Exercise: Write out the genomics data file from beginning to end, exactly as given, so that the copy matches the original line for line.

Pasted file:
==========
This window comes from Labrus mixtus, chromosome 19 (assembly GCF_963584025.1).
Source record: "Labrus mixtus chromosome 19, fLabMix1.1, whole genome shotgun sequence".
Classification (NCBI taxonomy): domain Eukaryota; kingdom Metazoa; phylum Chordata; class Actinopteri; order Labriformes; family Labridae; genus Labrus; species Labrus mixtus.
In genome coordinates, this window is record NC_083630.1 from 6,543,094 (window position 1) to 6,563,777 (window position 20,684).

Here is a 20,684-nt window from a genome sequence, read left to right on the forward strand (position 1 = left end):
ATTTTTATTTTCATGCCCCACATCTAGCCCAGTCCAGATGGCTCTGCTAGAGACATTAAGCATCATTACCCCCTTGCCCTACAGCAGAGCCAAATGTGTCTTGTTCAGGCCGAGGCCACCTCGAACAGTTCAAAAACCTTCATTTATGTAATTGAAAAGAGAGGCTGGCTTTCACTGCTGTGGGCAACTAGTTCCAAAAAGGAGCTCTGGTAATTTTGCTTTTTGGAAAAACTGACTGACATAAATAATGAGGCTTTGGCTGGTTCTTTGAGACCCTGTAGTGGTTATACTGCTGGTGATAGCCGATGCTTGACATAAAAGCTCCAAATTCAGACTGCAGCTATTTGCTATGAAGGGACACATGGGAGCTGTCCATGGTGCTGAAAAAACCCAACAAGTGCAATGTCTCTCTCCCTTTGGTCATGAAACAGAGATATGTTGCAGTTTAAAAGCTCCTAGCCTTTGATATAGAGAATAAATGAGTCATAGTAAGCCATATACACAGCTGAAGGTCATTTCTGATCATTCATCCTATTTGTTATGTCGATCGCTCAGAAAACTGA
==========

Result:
This window comes from Labrus mixtus, chromosome 19 (assembly GCF_963584025.1).
Source record: "Labrus mixtus chromosome 19, fLabMix1.1, whole genome shotgun sequence".
Classification (NCBI taxonomy): domain Eukaryota; kingdom Metazoa; phylum Chordata; class Actinopteri; order Labriformes; family Labridae; genus Labrus; species Labrus mixtus.
In genome coordinates, this window is record NC_083630.1 from 6,543,094 (window position 1) to 6,563,777 (window position 20,684).

Here is a 20,684-nt window from a genome sequence, read left to right on the forward strand (position 1 = left end):
ATTTTTATTTTCATGCCCCACATCTAGCCCAGTCCAGATGGCTCTGCTAGAGACATTAAGCATCATTACCCCCTTGCCCTACAGCAGAGCCAAATGTGTCTTGTTCAGGCCGAGGCCACCTCGAACAGTTCAAAAACCTTCATTTATGTAATTGAAAAGAGAGGCTGGCTTTCACTGCTGTGGGCAACTAGTTCCAAAAAGGAGCTCTGGTAATTTTGCTTTTTGGAAAAACTGACTGACATAAATAATGAGGCTTTGGCTGGTTCTTTGAGACCCTGTAGTGGTTATACTGCTGGTGATAGCCGATGCTTGACATAAAAGCTCCAAATTCAGACTGCAGCTATTTGCTATGAAGGGACACATGGGAGCTGTCCATGGTGCTGAAAAAACCCAACAAGTGCAATGTCTCTCTCCCTTTGGTCATGAAACAGAGATATGTTGCAGTTTAAAAGCTCCTAGCCTTTGATATAGAGAATAAATGAGTCATAGTAAGCCATATACACAGCTGAAGGTCATTTCTGATCATTCATCCTATTTGTTATGTCGATCGCTCAGAAAACTGA